Criminal justice continues to be a burgeoning field for job seekers in the northern California area. From entry-level positions to upper-echelon careers, the industry offers a growing number of opportunities to residents of the Sacramento region.
While television shows and movies often showcase world-weary gumshoes, intrepid crime scene investigators and murderous mafioso, the real world of criminal justice is much wider.READ MORE: El Dorado County Braces For Flooding After Caldor Fire
The California Department of Corrections and Rehabilitation and the Prison Industry Authority are among the major criminal justice employers in Sacramento County, according to California’s Employment Development Department.
Correctional officers are always needed for facilities like the Folsom State Prison, and there are only a few initial qualifications for these entry level positions. Healthy U.S. citizens with a high school diploma or GED are eligible to apply. To be considered, they must have no felony convictions and be able to legally possess a firearm.
Once hired for the position, new correctional officers complete 16 weeks of training at the CDCR Training Academy located in Galt, a southern suburb of Sacramento. After being assigned to an adult correctional facility, the officers participate in a structured two-year apprenticeship program.
The need for peace officers dovetails with other fields of employment within correctional institutions. Job seekers will find continual openings in prisons and jails for food service, laundry, janitorial, educational, physical health and mental health.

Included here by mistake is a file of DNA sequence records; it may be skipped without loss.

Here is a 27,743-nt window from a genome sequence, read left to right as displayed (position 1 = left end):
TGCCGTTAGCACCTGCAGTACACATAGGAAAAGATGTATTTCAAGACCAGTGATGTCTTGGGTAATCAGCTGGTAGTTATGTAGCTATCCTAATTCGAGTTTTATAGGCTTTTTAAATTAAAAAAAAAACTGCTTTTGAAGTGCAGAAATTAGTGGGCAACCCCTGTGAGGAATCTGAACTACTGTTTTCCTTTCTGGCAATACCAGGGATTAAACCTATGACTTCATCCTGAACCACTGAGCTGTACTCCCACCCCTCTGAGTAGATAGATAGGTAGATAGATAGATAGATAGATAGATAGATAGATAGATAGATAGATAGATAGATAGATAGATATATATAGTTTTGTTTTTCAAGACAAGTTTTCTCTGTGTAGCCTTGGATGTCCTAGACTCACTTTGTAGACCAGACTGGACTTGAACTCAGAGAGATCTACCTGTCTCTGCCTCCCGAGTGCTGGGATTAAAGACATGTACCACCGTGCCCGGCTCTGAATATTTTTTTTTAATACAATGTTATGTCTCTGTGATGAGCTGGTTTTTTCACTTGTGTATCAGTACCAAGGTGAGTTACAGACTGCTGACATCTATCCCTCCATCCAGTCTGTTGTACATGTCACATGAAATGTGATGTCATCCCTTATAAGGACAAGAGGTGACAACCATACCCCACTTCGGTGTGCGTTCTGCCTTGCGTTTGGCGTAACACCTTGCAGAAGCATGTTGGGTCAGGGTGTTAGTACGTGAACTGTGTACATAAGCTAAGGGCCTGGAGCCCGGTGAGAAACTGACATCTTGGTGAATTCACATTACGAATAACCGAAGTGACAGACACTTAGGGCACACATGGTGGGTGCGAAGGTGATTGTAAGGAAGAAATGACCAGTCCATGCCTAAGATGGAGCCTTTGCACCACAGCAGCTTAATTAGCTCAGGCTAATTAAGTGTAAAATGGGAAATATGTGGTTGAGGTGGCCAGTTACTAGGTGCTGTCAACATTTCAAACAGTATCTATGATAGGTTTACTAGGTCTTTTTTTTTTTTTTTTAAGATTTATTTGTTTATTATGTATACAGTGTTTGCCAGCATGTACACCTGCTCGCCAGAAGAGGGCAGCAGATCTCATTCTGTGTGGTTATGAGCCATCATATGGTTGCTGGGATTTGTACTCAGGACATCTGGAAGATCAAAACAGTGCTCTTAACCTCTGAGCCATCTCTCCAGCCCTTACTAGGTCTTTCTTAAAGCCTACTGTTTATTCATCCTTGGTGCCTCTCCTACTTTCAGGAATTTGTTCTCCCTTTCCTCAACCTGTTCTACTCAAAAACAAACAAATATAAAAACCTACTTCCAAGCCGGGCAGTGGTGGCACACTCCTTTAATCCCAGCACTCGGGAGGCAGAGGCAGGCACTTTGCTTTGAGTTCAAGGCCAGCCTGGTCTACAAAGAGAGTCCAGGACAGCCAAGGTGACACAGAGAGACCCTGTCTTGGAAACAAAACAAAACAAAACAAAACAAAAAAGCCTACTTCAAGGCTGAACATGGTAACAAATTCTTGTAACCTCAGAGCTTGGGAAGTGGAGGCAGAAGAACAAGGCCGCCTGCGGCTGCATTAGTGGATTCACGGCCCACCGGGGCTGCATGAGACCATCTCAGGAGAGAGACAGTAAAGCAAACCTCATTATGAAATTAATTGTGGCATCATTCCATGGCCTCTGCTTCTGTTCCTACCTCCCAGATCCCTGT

The Sacramento Police and Sacramento County Sheriff departments regularly recruit for 911 dispatchers and other related support positions as well as for both sworn and non-sworn officers. Sworn officers have a gun, a badge and the lawful right to arrest.
As with correctional officers, the hiring qualifications for police officer and sheriff positions are not extensive, but a significant amount of subsequent training is required. New hires must complete the P.O.S.T. Basic Police Academy and receive other specialized training and supervision.READ MORE: Lake Tahoe Wildlife Care Barred From Caring For Bears Until It Makes Changes To Enclosure
Private security and loss prevention are also expanding fields in the Sacramento region. Only one month into the new year and security jobs have already been posted at companies including Sears Holdings, Sacramento Protective Services and Allied Barton Security Services.
For security positions, a license, commonly known as a guard card, can be obtained from the California Bureau of Security and Investigative Services. Guard card holders are fingerprinted, must complete eight hours of training from an approved facility and 40 hours of additional training on the job. Guard cards must be renewed every two years. The cost is $50 for the license and for each renewal, plus an initial one-time fee of $49 for fingerprinting.
Investigators are also in demand locally in both the public and private sectors. Travelers Insurance began the new year with searching for a fire investigator in the Rancho Cordova area and a corporate security specialist was sought by the Golden 1 Credit Union in Sacramento.
The State of California also employs investigators in a wide variety of divisions, including Consumer Affairs, the Department of Motor Vehicles and the Alcoholic Beverage Control. Additional California State departments for Public Health, Real Estate and the Bureau of Automotive Repair use investigators as well. Read job postings carefully for qualifications and requirements.
Probation officers and parole officers are always in demand in Sacramento. According to the CDCR, there were more than 106,000 California felons on parole as of 2009, each requiring a large amount of management and followup.
With the proposed budget announced mid-January, California Governor Jerry Brown has sworn to fight prior rulings which aim to reduce the number of inmates in overcrowded state prisons. Regardless of the outcome, employees in multiple arms of the criminal justice industry will be needed.
Valerie Heimerich is a freelance writer out of Sacramento. She typically covers animals and community issues. She has volunteered and worked for many organizations helping animals and people.
Her work can be found at Examiner.com.